ON DVD & BLU-RAY
The First Power (1990) Blu Ray (88 Films)
In Los Angeles a series of murders take place where the victims have pentagrams carved into their chests. A nun, Sister Marguerite (Elizabeth Arlen) senses that the killings are the harbinger of Satan’s return to earth, but she is dismissed by the church elders.
Meanwhile, Detective Russell Logan (Lou Diamond Phillips) receives a tip-off from a mysterious caller about where the next murder will take place. However she stresses that, if he catches him, he is to ensure that there is “no killing, no death penalty”. A police unit is on standby to pick up the killer, and a female officer named Carmen (Sue Giosa) is sent out as a decoy to entrap him. Carmen is soon pounced upon and abducted, so Logan and his partner Franklin (Mykelti Williamson) rush to the scene. They get there just in the nick of time and manage to catch the monster.
In the courthouse the judge - despite the prior pleas of the mysterious caller - mandates the death penalty. Big mistake: soon after his execution Carmen turns up dead with a pentagram carved on her chest. Logan is visited by a psychic named Tess Seaton (Tracy Griffith) who admits to being the mystery caller that phoned him previously. He is immediately suspicious and places her in his custody. However when his partner is killed by a stampeding horse and cart it becomes clear that Logan and Seaton must work together to stop this all-the-more-dangerous adversary.
Action/horror hybrid The First Power provided a starring role for Lou Diamond Phillips, an actor whose mixed ethnic background (part Scots-Irish American, part Cherokee, part Phillipino) landed him parts as Hispanics (La Bamba, Stand and Deliver), Native American (Renegades) and a mixture of both (Young Guns). Unfortunately here he is miscast; he just doesn’t have the right kind of cocksure charisma to make his “tough cop” role anything other than surly and unlikeable. Tracy Griffith isn’t a lot better. She’s Melanie Griffith’s half-sister, and while (at least in my eyes) a lot more beautiful she lacks the acting talent; her delivery comes across as forced and awkward. The best performance here is from Mykelti Williamson; he really shouldn’t have been killed off so soon into the movie since he brings some real spark to his scenes. However… such is the fate of black actors in too many horror films.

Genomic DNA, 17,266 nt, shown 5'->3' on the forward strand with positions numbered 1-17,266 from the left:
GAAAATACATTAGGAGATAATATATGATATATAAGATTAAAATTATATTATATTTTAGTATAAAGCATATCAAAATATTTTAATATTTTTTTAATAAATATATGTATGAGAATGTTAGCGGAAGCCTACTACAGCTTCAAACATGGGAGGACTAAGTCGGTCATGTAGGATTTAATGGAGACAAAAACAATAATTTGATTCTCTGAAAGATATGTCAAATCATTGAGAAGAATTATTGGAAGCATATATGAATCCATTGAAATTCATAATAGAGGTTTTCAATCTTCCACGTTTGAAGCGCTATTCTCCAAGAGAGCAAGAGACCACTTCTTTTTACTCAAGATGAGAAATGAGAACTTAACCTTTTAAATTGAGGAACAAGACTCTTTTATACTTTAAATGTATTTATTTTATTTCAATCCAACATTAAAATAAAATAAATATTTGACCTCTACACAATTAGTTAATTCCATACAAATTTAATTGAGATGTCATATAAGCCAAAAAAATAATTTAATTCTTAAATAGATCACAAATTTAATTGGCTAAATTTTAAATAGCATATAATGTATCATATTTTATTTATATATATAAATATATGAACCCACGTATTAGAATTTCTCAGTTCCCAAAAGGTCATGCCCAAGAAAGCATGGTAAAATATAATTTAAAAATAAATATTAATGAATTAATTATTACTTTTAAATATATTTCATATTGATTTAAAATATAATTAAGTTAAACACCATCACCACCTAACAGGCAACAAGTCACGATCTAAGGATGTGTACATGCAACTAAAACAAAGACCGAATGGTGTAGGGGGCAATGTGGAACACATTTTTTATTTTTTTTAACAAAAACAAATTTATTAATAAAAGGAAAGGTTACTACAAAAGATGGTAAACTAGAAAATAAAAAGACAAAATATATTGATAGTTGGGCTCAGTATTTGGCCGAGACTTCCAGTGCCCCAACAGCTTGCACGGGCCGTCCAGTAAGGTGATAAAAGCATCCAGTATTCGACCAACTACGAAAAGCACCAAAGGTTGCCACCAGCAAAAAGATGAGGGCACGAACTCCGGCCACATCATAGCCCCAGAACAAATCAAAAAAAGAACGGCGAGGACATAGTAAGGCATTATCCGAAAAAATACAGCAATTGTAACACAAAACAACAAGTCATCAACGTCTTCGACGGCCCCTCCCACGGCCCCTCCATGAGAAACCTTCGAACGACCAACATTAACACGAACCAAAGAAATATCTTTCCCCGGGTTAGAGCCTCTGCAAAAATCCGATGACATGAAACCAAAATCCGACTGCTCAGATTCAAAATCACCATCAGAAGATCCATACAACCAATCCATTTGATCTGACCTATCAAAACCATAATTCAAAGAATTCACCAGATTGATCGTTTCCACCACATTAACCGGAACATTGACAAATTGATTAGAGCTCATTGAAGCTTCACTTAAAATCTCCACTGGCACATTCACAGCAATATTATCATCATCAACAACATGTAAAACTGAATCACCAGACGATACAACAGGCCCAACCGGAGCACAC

The First Power’s problems run far deeper than the casting. These kinds of horror/fantasies don’t have to be true to life, but at the same time they need to have some semblance of internal logic to work. This one however is just riddled with inconsistencies and oversights. If Seaton can sense the killer’s actions before they happen, this seems to be an ability that comes and goes at the whim of screenwriter/director Resnikoff. There is no consistency as to the defined powers of this satanic killer either; reincarnation and the ability to jump between human hosts are mentioned, but there also seems to be (unmentioned, but demonstrated) abilities to jump and fall great distances, to disappear and reappear in different locations, to fly and to taunt Logan with a series of hallucinatory visions. These latter abilities again come and go as the script feels it’s convenient. Later on there is a disturbing revelation about the killer’s past - but it just feels “thrown in” and rather inconsequential as a part of the film’s flow.
Resnikoff is somewhat better as an action director than a writer. He didn’t make another film after this one, but could have turned in something decent had he been given the chance to work with a better screenwriter (i.e. not himself). The action scenes are lively affairs with plenty of energetic camerawork and excellent stunts. In particular there is one pre-CGI jump from a skyscraper that’s jaw-droppingly dangerous looking. The horror elements though are somewhat trite, with the usual jump scares that have been done to death in other movies (oooh… a cat suddenly jumps into frame, aaaah… it was all a horrible dream).
On the whole, The First Power is a head-scratching mess. It’s the kind of film that probably worked OK when rented from the local video store back in 1990 and watched with a couple of mates, a few cans and a takeaway. Seen in the cold light of day however it’s pretty powerless.
Watch a trailer:
Runtime: 98 mins
Dir: Robert Resnikoff
Script: Robert Resnikoff
Starring: Lou Diamond Phillips, Tracy Griffith, Jeff Kober, Mykelti Williamson, Elizabeth Arlen, Dennis Lipscomb, Carmen Argenziano, Sue Giosa
It looks quite fine. I particularly enjoyed the look at the killer’s well-kept childhood room; all vivid pastel colours. Tracy Griffith’s rusty hair is stunning.
Decent enough, with the jump scare cues booming away effectively in stereo.
The usual 88 Films trailers, plus a pamphlet with an interview with Robert Resnikoff. He mentions, amongst other things, that while he was at film school he was inspired by Goddard, Antonioni and Fellini, and never thought he would end up directing a horror film.
It’s a pretty bad movie that’s entertaining if approached in the right (probably non-sober) frame of mind. Extras are nothing to write home about either.